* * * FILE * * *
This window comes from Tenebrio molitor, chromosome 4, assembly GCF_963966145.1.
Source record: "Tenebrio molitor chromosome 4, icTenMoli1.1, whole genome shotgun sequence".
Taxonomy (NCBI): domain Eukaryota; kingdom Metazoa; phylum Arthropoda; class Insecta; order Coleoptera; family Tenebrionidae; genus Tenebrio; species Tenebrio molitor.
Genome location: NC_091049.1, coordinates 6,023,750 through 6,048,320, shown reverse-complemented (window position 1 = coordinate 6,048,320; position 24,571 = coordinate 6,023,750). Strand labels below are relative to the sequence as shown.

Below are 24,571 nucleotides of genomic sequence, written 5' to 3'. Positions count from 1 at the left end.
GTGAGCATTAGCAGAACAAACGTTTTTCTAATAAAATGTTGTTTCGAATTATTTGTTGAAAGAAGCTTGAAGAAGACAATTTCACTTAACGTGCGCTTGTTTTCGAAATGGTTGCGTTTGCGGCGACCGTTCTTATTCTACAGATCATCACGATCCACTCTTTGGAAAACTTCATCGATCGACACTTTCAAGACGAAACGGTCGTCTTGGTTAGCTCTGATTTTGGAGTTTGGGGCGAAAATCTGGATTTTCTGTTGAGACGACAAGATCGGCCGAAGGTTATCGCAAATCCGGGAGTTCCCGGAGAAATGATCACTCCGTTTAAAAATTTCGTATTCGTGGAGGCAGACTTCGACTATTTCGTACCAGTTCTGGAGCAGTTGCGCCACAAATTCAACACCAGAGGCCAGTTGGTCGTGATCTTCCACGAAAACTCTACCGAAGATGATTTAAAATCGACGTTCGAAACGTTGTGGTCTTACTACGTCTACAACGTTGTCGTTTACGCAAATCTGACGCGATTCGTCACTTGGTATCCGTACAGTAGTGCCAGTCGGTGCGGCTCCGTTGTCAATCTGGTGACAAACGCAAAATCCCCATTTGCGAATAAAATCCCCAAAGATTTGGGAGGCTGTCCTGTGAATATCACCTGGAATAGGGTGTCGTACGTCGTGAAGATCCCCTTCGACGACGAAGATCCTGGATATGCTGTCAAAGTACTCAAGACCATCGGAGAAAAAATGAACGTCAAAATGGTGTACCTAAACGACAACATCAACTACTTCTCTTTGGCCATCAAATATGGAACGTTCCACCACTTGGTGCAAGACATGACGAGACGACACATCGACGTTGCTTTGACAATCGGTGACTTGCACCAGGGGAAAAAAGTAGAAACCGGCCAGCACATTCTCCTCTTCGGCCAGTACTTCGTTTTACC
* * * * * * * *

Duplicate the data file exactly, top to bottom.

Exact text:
This window comes from Tenebrio molitor, chromosome 4, assembly GCF_963966145.1.
Source record: "Tenebrio molitor chromosome 4, icTenMoli1.1, whole genome shotgun sequence".
Taxonomy (NCBI): domain Eukaryota; kingdom Metazoa; phylum Arthropoda; class Insecta; order Coleoptera; family Tenebrionidae; genus Tenebrio; species Tenebrio molitor.
Genome location: NC_091049.1, coordinates 6,023,750 through 6,048,320, shown reverse-complemented (window position 1 = coordinate 6,048,320; position 24,571 = coordinate 6,023,750). Strand labels below are relative to the sequence as shown.

Below are 24,571 nucleotides of genomic sequence, written 5' to 3'. Positions count from 1 at the left end.
GTGAGCATTAGCAGAACAAACGTTTTTCTAATAAAATGTTGTTTCGAATTATTTGTTGAAAGAAGCTTGAAGAAGACAATTTCACTTAACGTGCGCTTGTTTTCGAAATGGTTGCGTTTGCGGCGACCGTTCTTATTCTACAGATCATCACGATCCACTCTTTGGAAAACTTCATCGATCGACACTTTCAAGACGAAACGGTCGTCTTGGTTAGCTCTGATTTTGGAGTTTGGGGCGAAAATCTGGATTTTCTGTTGAGACGACAAGATCGGCCGAAGGTTATCGCAAATCCGGGAGTTCCCGGAGAAATGATCACTCCGTTTAAAAATTTCGTATTCGTGGAGGCAGACTTCGACTATTTCGTACCAGTTCTGGAGCAGTTGCGCCACAAATTCAACACCAGAGGCCAGTTGGTCGTGATCTTCCACGAAAACTCTACCGAAGATGATTTAAAATCGACGTTCGAAACGTTGTGGTCTTACTACGTCTACAACGTTGTCGTTTACGCAAATCTGACGCGATTCGTCACTTGGTATCCGTACAGTAGTGCCAGTCGGTGCGGCTCCGTTGTCAATCTGGTGACAAACGCAAAATCCCCATTTGCGAATAAAATCCCCAAAGATTTGGGAGGCTGTCCTGTGAATATCACCTGGAATAGGGTGTCGTACGTCGTGAAGATCCCCTTCGACGACGAAGATCCTGGATATGCTGTCAAAGTACTCAAGACCATCGGAGAAAAAATGAACGTCAAAATGGTGTACCTAAACGACAACATCAACTACTTCTCTTTGGCCATCAAATATGGAACGTTCCACCACTTGGTGCAAGACATGACGAGACGACACATCGACGTTGCTTTGACAATCGGTGACTTGCACCAGGGGAAAAAAGTAGAAACCGGCCAGCACATTCTCCTCTTCGGCCAGTACTTCGTTTTACC